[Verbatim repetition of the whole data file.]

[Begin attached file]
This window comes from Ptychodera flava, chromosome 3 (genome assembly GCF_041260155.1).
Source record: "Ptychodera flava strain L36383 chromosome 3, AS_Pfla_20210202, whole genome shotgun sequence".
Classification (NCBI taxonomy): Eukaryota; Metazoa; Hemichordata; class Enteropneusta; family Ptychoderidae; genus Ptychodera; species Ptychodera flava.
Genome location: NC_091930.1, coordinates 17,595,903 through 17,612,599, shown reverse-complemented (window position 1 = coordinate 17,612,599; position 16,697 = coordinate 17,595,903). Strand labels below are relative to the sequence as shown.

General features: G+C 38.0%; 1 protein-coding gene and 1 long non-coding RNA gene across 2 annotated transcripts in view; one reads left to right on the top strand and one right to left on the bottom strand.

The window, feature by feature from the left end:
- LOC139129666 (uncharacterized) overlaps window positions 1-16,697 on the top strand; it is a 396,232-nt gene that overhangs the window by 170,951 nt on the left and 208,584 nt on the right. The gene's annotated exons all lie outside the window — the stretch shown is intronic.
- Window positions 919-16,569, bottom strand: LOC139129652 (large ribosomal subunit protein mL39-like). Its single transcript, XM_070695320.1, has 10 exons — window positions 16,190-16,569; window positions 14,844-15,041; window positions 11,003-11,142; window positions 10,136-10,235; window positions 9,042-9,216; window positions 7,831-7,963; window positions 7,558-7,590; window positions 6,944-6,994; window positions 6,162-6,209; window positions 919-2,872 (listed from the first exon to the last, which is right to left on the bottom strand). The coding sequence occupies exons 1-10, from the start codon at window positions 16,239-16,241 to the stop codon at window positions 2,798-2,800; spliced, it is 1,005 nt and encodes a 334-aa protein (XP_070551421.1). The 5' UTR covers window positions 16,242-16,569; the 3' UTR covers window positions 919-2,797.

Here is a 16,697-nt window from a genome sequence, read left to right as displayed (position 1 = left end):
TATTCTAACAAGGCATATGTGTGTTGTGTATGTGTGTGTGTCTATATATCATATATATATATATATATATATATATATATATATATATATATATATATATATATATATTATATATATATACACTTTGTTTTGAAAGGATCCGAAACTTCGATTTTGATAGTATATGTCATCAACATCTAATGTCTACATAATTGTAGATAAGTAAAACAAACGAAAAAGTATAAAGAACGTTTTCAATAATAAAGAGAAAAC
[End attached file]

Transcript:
This window comes from Ptychodera flava, chromosome 3 (genome assembly GCF_041260155.1).
Source record: "Ptychodera flava strain L36383 chromosome 3, AS_Pfla_20210202, whole genome shotgun sequence".
Classification (NCBI taxonomy): Eukaryota; Metazoa; Hemichordata; class Enteropneusta; family Ptychoderidae; genus Ptychodera; species Ptychodera flava.
Genome location: NC_091930.1, coordinates 17,595,903 through 17,612,599, shown reverse-complemented (window position 1 = coordinate 17,612,599; position 16,697 = coordinate 17,595,903). Strand labels below are relative to the sequence as shown.

General features: G+C 38.0%; 1 protein-coding gene and 1 long non-coding RNA gene across 2 annotated transcripts in view; one reads left to right on the top strand and one right to left on the bottom strand.

The window, feature by feature from the left end:
- LOC139129666 (uncharacterized) overlaps window positions 1-16,697 on the top strand; it is a 396,232-nt gene that overhangs the window by 170,951 nt on the left and 208,584 nt on the right. The gene's annotated exons all lie outside the window — the stretch shown is intronic.
- Window positions 919-16,569, bottom strand: LOC139129652 (large ribosomal subunit protein mL39-like). Its single transcript, XM_070695320.1, has 10 exons — window positions 16,190-16,569; window positions 14,844-15,041; window positions 11,003-11,142; window positions 10,136-10,235; window positions 9,042-9,216; window positions 7,831-7,963; window positions 7,558-7,590; window positions 6,944-6,994; window positions 6,162-6,209; window positions 919-2,872 (listed from the first exon to the last, which is right to left on the bottom strand). The coding sequence occupies exons 1-10, from the start codon at window positions 16,239-16,241 to the stop codon at window positions 2,798-2,800; spliced, it is 1,005 nt and encodes a 334-aa protein (XP_070551421.1). The 5' UTR covers window positions 16,242-16,569; the 3' UTR covers window positions 919-2,797.

Here is a 16,697-nt window from a genome sequence, read left to right as displayed (position 1 = left end):
TATTCTAACAAGGCATATGTGTGTTGTGTATGTGTGTGTGTCTATATATCATATATATATATATATATATATATATATATATATATATATATATATATATATATATATTATATATATATACACTTTGTTTTGAAAGGATCCGAAACTTCGATTTTGATAGTATATGTCATCAACATCTAATGTCTACATAATTGTAGATAAGTAAAACAAACGAAAAAGTATAAAGAACGTTTTCAATAATAAAGAGAAAAC